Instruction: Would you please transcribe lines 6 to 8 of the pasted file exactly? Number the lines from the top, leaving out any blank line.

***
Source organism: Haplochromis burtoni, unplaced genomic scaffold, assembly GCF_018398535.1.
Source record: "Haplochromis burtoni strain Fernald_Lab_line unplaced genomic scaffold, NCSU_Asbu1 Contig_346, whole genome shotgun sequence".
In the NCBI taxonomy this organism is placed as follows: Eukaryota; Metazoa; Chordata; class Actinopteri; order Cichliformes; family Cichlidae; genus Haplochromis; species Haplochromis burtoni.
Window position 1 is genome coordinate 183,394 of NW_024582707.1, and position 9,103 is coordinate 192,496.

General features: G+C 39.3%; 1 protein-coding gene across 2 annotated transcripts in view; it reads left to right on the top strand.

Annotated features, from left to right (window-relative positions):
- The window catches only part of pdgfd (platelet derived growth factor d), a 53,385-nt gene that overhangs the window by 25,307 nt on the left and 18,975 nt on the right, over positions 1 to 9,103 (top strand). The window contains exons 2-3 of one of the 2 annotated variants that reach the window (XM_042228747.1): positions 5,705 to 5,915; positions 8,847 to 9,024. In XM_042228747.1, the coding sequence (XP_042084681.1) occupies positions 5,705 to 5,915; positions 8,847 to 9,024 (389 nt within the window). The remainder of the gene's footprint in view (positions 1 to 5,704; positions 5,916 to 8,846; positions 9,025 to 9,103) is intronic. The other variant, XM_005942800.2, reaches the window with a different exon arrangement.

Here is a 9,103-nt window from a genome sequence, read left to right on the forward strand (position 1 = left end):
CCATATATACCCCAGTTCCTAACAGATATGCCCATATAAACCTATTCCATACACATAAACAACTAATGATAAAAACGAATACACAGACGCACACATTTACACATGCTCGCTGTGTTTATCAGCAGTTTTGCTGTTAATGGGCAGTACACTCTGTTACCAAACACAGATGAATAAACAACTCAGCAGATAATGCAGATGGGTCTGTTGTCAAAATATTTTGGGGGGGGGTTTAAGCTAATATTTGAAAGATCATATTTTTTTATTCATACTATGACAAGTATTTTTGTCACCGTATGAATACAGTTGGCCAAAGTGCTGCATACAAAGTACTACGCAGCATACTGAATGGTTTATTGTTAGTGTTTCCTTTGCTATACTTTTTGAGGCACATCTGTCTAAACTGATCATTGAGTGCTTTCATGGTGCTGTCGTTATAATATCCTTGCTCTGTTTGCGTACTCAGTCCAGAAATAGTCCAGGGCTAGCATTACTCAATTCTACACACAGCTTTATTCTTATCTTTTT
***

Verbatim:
Annotated features, from left to right (window-relative positions):
- The window catches only part of pdgfd (platelet derived growth factor d), a 53,385-nt gene that overhangs the window by 25,307 nt on the left and 18,975 nt on the right, over positions 1 to 9,103 (top strand). The window contains exons 2-3 of one of the 2 annotated variants that reach the window (XM_042228747.1): positions 5,705 to 5,915; positions 8,847 to 9,024. In XM_042228747.1, the coding sequence (XP_042084681.1) occupies positions 5,705 to 5,915; positions 8,847 to 9,024 (389 nt within the window). The remainder of the gene's footprint in view (positions 1 to 5,704; positions 5,916 to 8,846; positions 9,025 to 9,103) is intronic. The other variant, XM_005942800.2, reaches the window with a different exon arrangement.

Here is a 9,103-nt window from a genome sequence, read left to right on the forward strand (position 1 = left end):